Obama has rightly recognized the United States' shared responsibility for confronting Mexico's cartels, as the bulk of the money and weaponry flowing to these powerful criminal organizations comes from north of the border. But by failing to uphold Merida's human rights conditions, the Obama administration is shirking an important part of this responsibility. And it's missing an opportunity to help Mexico wage a more effective campaign against its drug gangs -- which, after all, was the point of this whole endeavor. 

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Sri Lanka's Vindictive Peace

A year after the final battle against the Tamil Tigers ended, the war is far from over.

Last May, Sri Lankan soldiers captured the final piece of land held by the separatist Tamil Tigers, killing hundreds of rebel fighters, including the group's leader, and definitively ending a 26-year civil war that claimed as many as 100,000 lives.

On May 19, the first anniversary of the war's end, however, there is little to celebrate. As many as 93,000 Tamils remain in detention camps and transit centers, while 11,700 more (of which 550 are children) are being held as ex-combatants without charges, denied access to an attorney or their families. Conditions in the camps and prisons are appalling, with human rights groups documenting cases of torture and rape, in addition to poor housing, health, sanitation, and education facilities.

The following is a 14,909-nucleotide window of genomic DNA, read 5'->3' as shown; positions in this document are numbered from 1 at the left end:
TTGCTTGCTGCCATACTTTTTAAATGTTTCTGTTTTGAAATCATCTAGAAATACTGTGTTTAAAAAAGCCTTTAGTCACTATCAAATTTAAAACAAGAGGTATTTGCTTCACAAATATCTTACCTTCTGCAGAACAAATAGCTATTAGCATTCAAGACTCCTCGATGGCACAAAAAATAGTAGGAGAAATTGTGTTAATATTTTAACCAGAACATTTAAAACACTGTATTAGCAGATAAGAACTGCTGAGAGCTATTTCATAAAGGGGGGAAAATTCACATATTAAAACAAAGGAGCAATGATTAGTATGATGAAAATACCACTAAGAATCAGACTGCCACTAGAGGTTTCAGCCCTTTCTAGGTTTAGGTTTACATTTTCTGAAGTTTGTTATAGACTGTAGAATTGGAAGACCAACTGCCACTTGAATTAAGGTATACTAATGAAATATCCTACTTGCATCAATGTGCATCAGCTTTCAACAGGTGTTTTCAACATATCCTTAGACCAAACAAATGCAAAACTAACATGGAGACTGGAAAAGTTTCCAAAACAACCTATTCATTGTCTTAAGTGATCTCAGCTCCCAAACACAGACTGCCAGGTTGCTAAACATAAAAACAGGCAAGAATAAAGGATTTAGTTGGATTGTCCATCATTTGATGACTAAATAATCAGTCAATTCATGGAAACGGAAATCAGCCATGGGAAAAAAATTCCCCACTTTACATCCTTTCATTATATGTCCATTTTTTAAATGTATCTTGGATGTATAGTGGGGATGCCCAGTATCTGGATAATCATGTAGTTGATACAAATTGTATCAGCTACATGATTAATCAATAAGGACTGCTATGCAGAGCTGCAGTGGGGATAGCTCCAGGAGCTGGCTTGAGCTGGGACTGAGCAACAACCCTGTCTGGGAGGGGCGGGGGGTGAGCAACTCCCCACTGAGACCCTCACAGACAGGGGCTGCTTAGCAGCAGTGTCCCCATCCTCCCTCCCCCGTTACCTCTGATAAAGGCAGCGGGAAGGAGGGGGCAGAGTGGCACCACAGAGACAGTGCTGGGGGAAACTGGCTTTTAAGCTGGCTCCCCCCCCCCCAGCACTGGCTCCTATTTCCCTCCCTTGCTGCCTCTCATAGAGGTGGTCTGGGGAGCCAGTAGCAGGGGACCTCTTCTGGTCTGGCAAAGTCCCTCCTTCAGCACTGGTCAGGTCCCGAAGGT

This is not what peace is supposed to look like. And the centers and camps are only the most visible symptom of the Sri Lankan government's apparent disinterest in genuine reconciliation. Far from ending the root conflict, the end of fighting has left the island as ethnically divided as ever, undermining the prospects for a durable peace and regional stability. In many ways, Sri Lanka has simply traded the horror of war for conflict of another, more tedious, continuous sort: a two-tiered society in which Tamils are kept at the bottom.